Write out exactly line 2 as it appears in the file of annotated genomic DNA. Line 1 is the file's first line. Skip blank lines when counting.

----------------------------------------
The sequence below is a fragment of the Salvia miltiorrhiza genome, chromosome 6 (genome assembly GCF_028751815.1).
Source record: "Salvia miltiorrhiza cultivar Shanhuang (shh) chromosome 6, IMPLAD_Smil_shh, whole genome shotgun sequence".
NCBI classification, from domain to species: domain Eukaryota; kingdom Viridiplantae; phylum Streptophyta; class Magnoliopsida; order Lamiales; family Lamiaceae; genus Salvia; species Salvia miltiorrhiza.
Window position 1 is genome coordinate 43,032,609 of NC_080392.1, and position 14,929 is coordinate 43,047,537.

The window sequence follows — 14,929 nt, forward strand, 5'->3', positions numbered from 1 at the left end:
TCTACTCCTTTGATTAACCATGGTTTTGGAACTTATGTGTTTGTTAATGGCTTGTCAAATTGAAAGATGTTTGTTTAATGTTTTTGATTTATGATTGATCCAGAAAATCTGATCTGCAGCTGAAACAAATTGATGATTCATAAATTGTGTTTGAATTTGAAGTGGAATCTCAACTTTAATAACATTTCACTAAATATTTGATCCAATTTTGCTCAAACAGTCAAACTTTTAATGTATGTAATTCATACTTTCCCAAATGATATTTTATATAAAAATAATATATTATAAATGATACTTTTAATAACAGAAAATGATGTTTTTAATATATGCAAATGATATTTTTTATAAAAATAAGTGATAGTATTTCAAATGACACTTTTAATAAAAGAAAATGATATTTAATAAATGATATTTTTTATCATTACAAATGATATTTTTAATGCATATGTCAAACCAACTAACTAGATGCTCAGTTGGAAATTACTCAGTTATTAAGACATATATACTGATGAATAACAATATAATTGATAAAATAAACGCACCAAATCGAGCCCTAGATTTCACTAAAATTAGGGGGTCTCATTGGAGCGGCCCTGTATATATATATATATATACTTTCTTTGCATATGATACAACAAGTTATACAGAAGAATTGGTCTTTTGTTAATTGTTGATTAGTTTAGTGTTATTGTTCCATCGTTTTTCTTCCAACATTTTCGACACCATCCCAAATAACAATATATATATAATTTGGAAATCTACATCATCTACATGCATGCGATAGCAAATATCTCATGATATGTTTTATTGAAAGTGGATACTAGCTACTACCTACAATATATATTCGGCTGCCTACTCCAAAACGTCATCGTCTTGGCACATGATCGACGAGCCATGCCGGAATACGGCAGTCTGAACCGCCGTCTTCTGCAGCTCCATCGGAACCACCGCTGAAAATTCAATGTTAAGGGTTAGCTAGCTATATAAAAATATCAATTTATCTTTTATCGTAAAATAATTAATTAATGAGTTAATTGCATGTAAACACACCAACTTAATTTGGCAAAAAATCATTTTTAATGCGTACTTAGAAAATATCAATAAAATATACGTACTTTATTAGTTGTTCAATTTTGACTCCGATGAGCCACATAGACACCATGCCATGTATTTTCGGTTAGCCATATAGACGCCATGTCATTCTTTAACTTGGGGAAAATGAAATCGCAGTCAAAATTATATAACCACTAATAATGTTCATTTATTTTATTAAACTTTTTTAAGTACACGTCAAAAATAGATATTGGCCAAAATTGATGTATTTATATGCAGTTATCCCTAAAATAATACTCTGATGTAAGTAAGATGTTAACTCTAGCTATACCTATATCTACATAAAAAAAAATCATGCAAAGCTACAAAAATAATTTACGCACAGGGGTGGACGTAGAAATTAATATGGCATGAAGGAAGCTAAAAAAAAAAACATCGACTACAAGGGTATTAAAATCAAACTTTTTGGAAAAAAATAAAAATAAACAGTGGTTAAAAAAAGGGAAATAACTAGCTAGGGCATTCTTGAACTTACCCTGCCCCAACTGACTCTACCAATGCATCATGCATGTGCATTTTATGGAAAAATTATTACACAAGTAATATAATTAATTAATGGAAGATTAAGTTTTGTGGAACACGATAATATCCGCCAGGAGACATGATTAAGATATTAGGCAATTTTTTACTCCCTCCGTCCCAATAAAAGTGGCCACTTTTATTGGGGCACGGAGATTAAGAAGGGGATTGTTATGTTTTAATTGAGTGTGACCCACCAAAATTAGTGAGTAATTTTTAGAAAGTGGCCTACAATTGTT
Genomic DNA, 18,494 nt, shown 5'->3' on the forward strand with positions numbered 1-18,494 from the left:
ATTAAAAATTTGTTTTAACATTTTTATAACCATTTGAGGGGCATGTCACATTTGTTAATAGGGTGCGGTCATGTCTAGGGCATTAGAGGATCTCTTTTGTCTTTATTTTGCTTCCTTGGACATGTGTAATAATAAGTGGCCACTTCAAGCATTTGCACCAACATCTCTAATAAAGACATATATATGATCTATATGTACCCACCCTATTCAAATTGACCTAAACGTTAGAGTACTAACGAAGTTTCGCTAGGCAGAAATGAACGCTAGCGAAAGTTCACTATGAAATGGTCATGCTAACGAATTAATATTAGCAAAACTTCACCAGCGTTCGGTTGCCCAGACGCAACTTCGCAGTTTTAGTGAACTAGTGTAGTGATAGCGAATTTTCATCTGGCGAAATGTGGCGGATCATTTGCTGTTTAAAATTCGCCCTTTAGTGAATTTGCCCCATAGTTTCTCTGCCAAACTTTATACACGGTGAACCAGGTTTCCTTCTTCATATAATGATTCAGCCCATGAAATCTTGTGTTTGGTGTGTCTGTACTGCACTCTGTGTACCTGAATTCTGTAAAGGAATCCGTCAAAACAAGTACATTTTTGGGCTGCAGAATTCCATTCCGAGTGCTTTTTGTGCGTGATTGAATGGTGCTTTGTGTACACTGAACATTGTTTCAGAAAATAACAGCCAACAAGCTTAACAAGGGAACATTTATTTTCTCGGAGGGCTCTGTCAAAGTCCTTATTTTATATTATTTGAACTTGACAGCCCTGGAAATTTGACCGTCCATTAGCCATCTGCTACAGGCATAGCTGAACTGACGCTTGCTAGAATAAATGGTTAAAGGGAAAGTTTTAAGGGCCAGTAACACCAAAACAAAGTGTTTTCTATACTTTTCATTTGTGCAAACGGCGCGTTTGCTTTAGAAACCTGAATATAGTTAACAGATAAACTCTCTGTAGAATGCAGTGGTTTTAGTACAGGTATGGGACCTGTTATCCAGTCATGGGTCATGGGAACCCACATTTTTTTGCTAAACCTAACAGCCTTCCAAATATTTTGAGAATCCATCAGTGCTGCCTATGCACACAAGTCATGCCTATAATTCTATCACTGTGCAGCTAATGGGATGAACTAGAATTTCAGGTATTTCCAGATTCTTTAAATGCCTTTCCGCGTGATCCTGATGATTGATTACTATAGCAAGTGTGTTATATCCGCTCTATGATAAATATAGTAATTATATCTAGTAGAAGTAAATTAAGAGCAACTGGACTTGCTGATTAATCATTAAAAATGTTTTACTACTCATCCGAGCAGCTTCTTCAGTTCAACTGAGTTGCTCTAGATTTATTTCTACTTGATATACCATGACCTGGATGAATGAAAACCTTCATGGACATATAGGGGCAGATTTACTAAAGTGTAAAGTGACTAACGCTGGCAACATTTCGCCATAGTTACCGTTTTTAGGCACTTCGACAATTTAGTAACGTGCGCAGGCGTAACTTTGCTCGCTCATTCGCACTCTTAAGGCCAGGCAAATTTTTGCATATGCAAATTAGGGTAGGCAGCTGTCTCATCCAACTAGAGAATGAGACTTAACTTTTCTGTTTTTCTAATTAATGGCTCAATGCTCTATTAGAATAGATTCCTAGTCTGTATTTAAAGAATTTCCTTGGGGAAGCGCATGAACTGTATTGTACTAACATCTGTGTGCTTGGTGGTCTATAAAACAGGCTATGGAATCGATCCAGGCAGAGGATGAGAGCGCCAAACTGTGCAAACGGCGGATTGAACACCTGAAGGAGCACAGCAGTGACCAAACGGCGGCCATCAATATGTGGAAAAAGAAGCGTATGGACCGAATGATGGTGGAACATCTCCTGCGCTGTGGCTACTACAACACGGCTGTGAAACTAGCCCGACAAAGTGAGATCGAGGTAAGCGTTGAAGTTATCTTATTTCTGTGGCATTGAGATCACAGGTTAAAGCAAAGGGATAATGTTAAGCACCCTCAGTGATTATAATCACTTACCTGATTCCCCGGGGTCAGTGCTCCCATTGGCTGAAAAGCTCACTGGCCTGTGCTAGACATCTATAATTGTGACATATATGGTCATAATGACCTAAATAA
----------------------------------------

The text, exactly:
Source record: "Salvia miltiorrhiza cultivar Shanhuang (shh) chromosome 6, IMPLAD_Smil_shh, whole genome shotgun sequence".